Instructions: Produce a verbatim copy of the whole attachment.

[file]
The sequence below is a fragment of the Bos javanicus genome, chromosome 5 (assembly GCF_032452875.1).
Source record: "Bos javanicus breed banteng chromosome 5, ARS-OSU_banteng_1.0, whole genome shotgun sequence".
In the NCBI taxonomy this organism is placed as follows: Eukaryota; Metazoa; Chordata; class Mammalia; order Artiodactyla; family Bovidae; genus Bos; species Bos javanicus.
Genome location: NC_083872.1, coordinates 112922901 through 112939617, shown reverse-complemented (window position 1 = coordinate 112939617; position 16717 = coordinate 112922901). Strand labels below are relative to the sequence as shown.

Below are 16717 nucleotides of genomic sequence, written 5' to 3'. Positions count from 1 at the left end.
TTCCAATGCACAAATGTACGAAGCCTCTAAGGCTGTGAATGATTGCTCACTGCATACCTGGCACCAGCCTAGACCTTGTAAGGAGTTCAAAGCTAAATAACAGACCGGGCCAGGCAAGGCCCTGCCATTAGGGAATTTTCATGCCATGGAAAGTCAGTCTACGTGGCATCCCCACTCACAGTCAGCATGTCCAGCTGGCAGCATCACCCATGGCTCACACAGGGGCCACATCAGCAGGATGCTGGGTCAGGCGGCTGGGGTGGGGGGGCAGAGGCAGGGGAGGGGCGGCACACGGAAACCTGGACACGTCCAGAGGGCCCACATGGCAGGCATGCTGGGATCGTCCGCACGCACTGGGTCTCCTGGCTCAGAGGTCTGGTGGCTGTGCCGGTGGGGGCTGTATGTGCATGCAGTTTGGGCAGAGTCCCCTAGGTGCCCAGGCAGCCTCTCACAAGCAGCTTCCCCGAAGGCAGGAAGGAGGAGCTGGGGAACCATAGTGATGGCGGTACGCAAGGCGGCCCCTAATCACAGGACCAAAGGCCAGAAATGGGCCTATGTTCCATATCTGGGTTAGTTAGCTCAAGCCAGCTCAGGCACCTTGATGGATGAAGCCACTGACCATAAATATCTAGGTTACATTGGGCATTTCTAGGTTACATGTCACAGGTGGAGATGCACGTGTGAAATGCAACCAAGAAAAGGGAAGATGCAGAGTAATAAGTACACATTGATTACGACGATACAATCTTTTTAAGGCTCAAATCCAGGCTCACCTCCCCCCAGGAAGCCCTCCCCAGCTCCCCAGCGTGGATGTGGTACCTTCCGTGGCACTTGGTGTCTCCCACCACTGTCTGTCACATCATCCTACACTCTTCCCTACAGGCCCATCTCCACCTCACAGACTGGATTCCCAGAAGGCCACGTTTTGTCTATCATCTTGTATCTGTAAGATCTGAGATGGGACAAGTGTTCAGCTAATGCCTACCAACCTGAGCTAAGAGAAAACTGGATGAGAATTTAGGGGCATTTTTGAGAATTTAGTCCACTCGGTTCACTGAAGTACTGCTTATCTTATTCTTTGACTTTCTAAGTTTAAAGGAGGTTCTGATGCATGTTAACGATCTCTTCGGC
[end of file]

The sequence below is a fragment of the Bos javanicus genome, chromosome 5 (assembly GCF_032452875.1).
Source record: "Bos javanicus breed banteng chromosome 5, ARS-OSU_banteng_1.0, whole genome shotgun sequence".
In the NCBI taxonomy this organism is placed as follows: Eukaryota; Metazoa; Chordata; class Mammalia; order Artiodactyla; family Bovidae; genus Bos; species Bos javanicus.
Genome location: NC_083872.1, coordinates 112922901 through 112939617, shown reverse-complemented (window position 1 = coordinate 112939617; position 16717 = coordinate 112922901). Strand labels below are relative to the sequence as shown.

Below are 16717 nucleotides of genomic sequence, written 5' to 3'. Positions count from 1 at the left end.
TTCCAATGCACAAATGTACGAAGCCTCTAAGGCTGTGAATGATTGCTCACTGCATACCTGGCACCAGCCTAGACCTTGTAAGGAGTTCAAAGCTAAATAACAGACCGGGCCAGGCAAGGCCCTGCCATTAGGGAATTTTCATGCCATGGAAAGTCAGTCTACGTGGCATCCCCACTCACAGTCAGCATGTCCAGCTGGCAGCATCACCCATGGCTCACACAGGGGCCACATCAGCAGGATGCTGGGTCAGGCGGCTGGGGTGGGGGGGCAGAGGCAGGGGAGGGGCGGCACACGGAAACCTGGACACGTCCAGAGGGCCCACATGGCAGGCATGCTGGGATCGTCCGCACGCACTGGGTCTCCTGGCTCAGAGGTCTGGTGGCTGTGCCGGTGGGGGCTGTATGTGCATGCAGTTTGGGCAGAGTCCCCTAGGTGCCCAGGCAGCCTCTCACAAGCAGCTTCCCCGAAGGCAGGAAGGAGGAGCTGGGGAACCATAGTGATGGCGGTACGCAAGGCGGCCCCTAATCACAGGACCAAAGGCCAGAAATGGGCCTATGTTCCATATCTGGGTTAGTTAGCTCAAGCCAGCTCAGGCACCTTGATGGATGAAGCCACTGACCATAAATATCTAGGTTACATTGGGCATTTCTAGGTTACATGTCACAGGTGGAGATGCACGTGTGAAATGCAACCAAGAAAAGGGAAGATGCAGAGTAATAAGTACACATTGATTACGACGATACAATCTTTTTAAGGCTCAAATCCAGGCTCACCTCCCCCCAGGAAGCCCTCCCCAGCTCCCCAGCGTGGATGTGGTACCTTCCGTGGCACTTGGTGTCTCCCACCACTGTCTGTCACATCATCCTACACTCTTCCCTACAGGCCCATCTCCACCTCACAGACTGGATTCCCAGAAGGCCACGTTTTGTCTATCATCTTGTATCTGTAAGATCTGAGATGGGACAAGTGTTCAGCTAATGCCTACCAACCTGAGCTAAGAGAAAACTGGATGAGAATTTAGGGGCATTTTTGAGAATTTAGTCCACTCGGTTCACTGAAGTACTGCTTATCTTATTCTTTGACTTTCTAAGTTTAAAGGAGGTTCTGATGCATGTTAACGATCTCTTCGGC